As is the case when I have a few free moments, I was letting myself fall down the YouTube rabbit hole last week when I came across a short video that I thought was some sort of Spider-Man fan fiction. I enjoy Spider-Man as much as the next comic enthusiast and it was only a four-minute video, so I clicked on it to see what it contained. It turns out that it was the ending to “Marvel’s Spider-Man” video game on the Playstation 4 and it was emotionally crushing…
I’ll link the YouTube video at the end so that you can watch for yourself but despite the lesser graphics involved in the facial expressions, this is the first time that the ending to a video game nearly moved me to tears. Anyone who’s read any of the comics or watched any of the movies is likely aware that Peter Parker, AKA Spider-Man’s Aunt May is the one who deals with raising a super-powered teenager on her own after her husband dies.
I haven’t played this video game; in fact, I haven’t had a game system in this house since I sold my xBox 360 last year. But the game seems to involve a sickness of some sort that requires inoculation through a serum. The clip I watched shows Aunt May laid up in a surgical bed, apparently dying of this sickness with Spider-Man standing nearby holding the only vial of serum. The doctor who’s apparently overseeing things tells Spider-Man that he can give May the serum and she’ll live, but the cost will be that there will none left to replicate and millions will die. Or he can let Aunt May die and allow the serum to be replicate, thereby stopping the sickness and saving uncountable lives.
The scene is powerful and emotional, and you can feel the tortured effort as Spider-Man makes the difficult yet apparently correct choice by slamming the vial down and walking away. The YouTube clip ends with the scene of May’s burial, where her headstone reads, “When you help someone, you help everyone.” Despite the dim, cold basement I was watching this from, I felt the heat rise in my face and the telltale lump in my throat that predicted the tears that would inevitably start welling up. In the midst of my emotional vulnerability, it led me to wonder: could I have made that choice? Could I have let someone I love die in order to save millions?
This isn’t the first time that an impossible dilemma is presented to a protagonist. I’m reminded of “Sophie’s Choice,” a movie from 1982 where the lead character portrays a polish immigrant who had to choose which one of her two children would be killed and which one would accompany her to a concentration camp. The terror and internal struggle, not to mention living with the decision afterwards, is unimaginable. There have been plenty of other such examples in cinema and books but that ones sticks with me.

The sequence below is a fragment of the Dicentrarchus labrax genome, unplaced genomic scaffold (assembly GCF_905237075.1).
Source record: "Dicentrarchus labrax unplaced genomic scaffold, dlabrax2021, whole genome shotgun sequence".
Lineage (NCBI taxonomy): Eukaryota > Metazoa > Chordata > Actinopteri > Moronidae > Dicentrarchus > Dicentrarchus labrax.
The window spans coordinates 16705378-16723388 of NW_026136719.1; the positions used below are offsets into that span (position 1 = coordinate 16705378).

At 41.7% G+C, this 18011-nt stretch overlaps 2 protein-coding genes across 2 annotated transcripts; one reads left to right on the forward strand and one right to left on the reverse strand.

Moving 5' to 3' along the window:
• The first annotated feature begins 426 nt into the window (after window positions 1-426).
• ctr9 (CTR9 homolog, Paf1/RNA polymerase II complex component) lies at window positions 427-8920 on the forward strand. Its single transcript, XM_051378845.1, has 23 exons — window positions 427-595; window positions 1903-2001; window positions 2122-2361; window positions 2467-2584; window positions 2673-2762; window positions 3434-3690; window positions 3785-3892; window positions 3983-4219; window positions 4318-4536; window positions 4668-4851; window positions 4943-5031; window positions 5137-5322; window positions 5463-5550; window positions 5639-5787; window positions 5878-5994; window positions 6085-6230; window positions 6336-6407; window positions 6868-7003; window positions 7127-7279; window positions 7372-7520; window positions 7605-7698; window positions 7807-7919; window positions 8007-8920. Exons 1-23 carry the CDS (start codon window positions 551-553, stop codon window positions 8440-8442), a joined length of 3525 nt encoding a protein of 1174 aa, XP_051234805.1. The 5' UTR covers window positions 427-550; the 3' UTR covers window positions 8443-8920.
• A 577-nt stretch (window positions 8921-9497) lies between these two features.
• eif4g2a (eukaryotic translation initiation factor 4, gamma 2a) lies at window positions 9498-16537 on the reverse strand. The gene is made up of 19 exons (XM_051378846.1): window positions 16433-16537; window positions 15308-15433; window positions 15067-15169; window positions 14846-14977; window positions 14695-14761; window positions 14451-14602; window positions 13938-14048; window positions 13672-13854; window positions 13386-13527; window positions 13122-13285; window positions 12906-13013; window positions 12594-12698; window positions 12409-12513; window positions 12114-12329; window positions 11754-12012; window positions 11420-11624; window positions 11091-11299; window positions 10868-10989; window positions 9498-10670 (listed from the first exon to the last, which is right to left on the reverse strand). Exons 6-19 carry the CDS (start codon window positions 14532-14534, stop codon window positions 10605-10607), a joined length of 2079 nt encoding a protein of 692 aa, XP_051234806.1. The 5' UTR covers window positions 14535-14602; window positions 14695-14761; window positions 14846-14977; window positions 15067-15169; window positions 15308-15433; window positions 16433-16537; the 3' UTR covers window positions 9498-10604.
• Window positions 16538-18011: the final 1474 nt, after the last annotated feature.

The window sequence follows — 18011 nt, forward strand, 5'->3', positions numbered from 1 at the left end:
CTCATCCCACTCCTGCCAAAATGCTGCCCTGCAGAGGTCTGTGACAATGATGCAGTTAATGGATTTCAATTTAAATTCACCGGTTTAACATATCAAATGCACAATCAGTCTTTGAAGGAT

Imagine this scenario for a moment… You’re sitting by a loved one’s bedside. Maybe it’s a spouse or a child. And you’re given a choice: cure them and let them live but others will die or let your loved one die and possibly save the lives of multiple people. Could you make that choice? WOULD you make that choice? I think that at the heart of it, we’re all aware of what the right thing to do would be, but acknowledging it and being capable of it are two entirely different things. I’ve always considered myself a good person, yet I don’t know if I could bring myself to let my wife or one of my children die, even if meant saving multiple lives. Some would call this selfish, but it’s part of the internal morals we all have that sees us want to protect the ones we love above all.
Anyway, I know this isn’t a bright, happy post but it’s certainly one to get you thinking. We often take life for granted and the reality is that choices that are depicted in the clip below often do happen, albeit maybe not including costumed heroes and a city-wide sickness. People are forced to make “live or die” choices for loved ones on a daily basis and I can’t imagine the torture involved in making such a choice. Hug your loved ones close, folks. And pray that such a choice is never yours to make. Here’s the video clip… ☯